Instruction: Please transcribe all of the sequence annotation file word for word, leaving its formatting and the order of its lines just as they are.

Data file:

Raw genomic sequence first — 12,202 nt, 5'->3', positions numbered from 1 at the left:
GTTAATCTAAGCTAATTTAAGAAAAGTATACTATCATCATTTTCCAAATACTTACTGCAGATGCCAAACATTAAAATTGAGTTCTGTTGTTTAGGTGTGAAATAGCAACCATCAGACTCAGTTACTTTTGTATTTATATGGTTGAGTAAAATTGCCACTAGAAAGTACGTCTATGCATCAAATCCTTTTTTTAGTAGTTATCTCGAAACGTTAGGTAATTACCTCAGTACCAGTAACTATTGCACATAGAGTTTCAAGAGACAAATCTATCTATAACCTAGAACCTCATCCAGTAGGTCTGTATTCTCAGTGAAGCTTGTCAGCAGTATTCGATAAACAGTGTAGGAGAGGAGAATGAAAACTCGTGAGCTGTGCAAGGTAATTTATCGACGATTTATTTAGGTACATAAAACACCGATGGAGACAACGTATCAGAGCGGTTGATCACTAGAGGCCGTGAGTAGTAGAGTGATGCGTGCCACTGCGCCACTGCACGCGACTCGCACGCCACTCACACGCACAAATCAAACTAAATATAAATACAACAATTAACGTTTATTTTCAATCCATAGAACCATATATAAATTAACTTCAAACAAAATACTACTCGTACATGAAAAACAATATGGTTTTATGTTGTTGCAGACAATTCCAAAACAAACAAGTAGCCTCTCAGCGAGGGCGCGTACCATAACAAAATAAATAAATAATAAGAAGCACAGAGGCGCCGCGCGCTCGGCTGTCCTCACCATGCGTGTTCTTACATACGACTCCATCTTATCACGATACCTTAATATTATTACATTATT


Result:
Raw genomic sequence first — 12,202 nt, 5'->3', positions numbered from 1 at the left:
GTTAATCTAAGCTAATTTAAGAAAAGTATACTATCATCATTTTCCAAATACTTACTGCAGATGCCAAACATTAAAATTGAGTTCTGTTGTTTAGGTGTGAAATAGCAACCATCAGACTCAGTTACTTTTGTATTTATATGGTTGAGTAAAATTGCCACTAGAAAGTACGTCTATGCATCAAATCCTTTTTTTAGTAGTTATCTCGAAACGTTAGGTAATTACCTCAGTACCAGTAACTATTGCACATAGAGTTTCAAGAGACAAATCTATCTATAACCTAGAACCTCATCCAGTAGGTCTGTATTCTCAGTGAAGCTTGTCAGCAGTATTCGATAAACAGTGTAGGAGAGGAGAATGAAAACTCGTGAGCTGTGCAAGGTAATTTATCGACGATTTATTTAGGTACATAAAACACCGATGGAGACAACGTATCAGAGCGGTTGATCACTAGAGGCCGTGAGTAGTAGAGTGATGCGTGCCACTGCGCCACTGCACGCGACTCGCACGCCACTCACACGCACAAATCAAACTAAATATAAATACAACAATTAACGTTTATTTTCAATCCATAGAACCATATATAAATTAACTTCAAACAAAATACTACTCGTACATGAAAAACAATATGGTTTTATGTTGTTGCAGACAATTCCAAAACAAACAAGTAGCCTCTCAGCGAGGGCGCGTACCATAACAAAATAAATAAATAATAAGAAGCACAGAGGCGCCGCGCGCTCGGCTGTCCTCACCATGCGTGTTCTTACATACGACTCCATCTTATCACGATACCTTAATATTATTACATTATT